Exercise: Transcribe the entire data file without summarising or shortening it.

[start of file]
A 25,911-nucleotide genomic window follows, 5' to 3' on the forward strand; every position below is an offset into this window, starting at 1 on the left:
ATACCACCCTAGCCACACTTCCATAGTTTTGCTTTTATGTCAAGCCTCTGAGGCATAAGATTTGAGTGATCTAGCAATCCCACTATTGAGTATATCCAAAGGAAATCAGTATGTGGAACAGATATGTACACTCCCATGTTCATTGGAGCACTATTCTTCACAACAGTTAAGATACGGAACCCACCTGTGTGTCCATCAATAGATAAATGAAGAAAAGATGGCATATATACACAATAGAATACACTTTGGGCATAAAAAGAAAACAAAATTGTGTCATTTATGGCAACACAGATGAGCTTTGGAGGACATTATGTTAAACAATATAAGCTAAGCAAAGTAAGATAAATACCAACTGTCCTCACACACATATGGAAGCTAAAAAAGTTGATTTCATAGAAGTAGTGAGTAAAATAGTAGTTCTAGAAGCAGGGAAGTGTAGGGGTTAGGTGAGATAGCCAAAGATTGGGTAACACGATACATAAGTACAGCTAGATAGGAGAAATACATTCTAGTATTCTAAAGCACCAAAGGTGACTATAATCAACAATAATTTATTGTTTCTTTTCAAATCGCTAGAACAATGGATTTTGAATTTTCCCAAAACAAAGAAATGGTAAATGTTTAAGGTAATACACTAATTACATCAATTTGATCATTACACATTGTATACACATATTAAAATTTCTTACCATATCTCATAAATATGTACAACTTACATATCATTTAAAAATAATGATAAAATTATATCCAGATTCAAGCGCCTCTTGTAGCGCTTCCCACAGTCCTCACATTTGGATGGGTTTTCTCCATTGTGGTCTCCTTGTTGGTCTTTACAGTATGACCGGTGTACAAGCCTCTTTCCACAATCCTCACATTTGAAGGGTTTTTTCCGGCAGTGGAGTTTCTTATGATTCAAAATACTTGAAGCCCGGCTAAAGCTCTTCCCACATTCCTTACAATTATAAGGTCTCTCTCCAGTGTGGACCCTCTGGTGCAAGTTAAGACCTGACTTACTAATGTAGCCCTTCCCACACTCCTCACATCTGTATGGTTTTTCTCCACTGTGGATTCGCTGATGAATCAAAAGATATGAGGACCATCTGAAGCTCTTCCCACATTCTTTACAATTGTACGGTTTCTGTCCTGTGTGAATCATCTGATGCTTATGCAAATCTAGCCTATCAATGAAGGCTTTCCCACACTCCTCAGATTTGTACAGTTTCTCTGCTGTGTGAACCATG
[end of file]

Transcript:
A 25,911-nucleotide genomic window follows, 5' to 3' on the forward strand; every position below is an offset into this window, starting at 1 on the left:
ATACCACCCTAGCCACACTTCCATAGTTTTGCTTTTATGTCAAGCCTCTGAGGCATAAGATTTGAGTGATCTAGCAATCCCACTATTGAGTATATCCAAAGGAAATCAGTATGTGGAACAGATATGTACACTCCCATGTTCATTGGAGCACTATTCTTCACAACAGTTAAGATACGGAACCCACCTGTGTGTCCATCAATAGATAAATGAAGAAAAGATGGCATATATACACAATAGAATACACTTTGGGCATAAAAAGAAAACAAAATTGTGTCATTTATGGCAACACAGATGAGCTTTGGAGGACATTATGTTAAACAATATAAGCTAAGCAAAGTAAGATAAATACCAACTGTCCTCACACACATATGGAAGCTAAAAAAGTTGATTTCATAGAAGTAGTGAGTAAAATAGTAGTTCTAGAAGCAGGGAAGTGTAGGGGTTAGGTGAGATAGCCAAAGATTGGGTAACACGATACATAAGTACAGCTAGATAGGAGAAATACATTCTAGTATTCTAAAGCACCAAAGGTGACTATAATCAACAATAATTTATTGTTTCTTTTCAAATCGCTAGAACAATGGATTTTGAATTTTCCCAAAACAAAGAAATGGTAAATGTTTAAGGTAATACACTAATTACATCAATTTGATCATTACACATTGTATACACATATTAAAATTTCTTACCATATCTCATAAATATGTACAACTTACATATCATTTAAAAATAATGATAAAATTATATCCAGATTCAAGCGCCTCTTGTAGCGCTTCCCACAGTCCTCACATTTGGATGGGTTTTCTCCATTGTGGTCTCCTTGTTGGTCTTTACAGTATGACCGGTGTACAAGCCTCTTTCCACAATCCTCACATTTGAAGGGTTTTTTCCGGCAGTGGAGTTTCTTATGATTCAAAATACTTGAAGCCCGGCTAAAGCTCTTCCCACATTCCTTACAATTATAAGGTCTCTCTCCAGTGTGGACCCTCTGGTGCAAGTTAAGACCTGACTTACTAATGTAGCCCTTCCCACACTCCTCACATCTGTATGGTTTTTCTCCACTGTGGATTCGCTGATGAATCAAAAGATATGAGGACCATCTGAAGCTCTTCCCACATTCTTTACAATTGTACGGTTTCTGTCCTGTGTGAATCATCTGATGCTTATGCAAATCTAGCCTATCAATGAAGGCTTTCCCACACTCCTCAGATTTGTACAGTTTCTCTGCTGTGTGAACCATG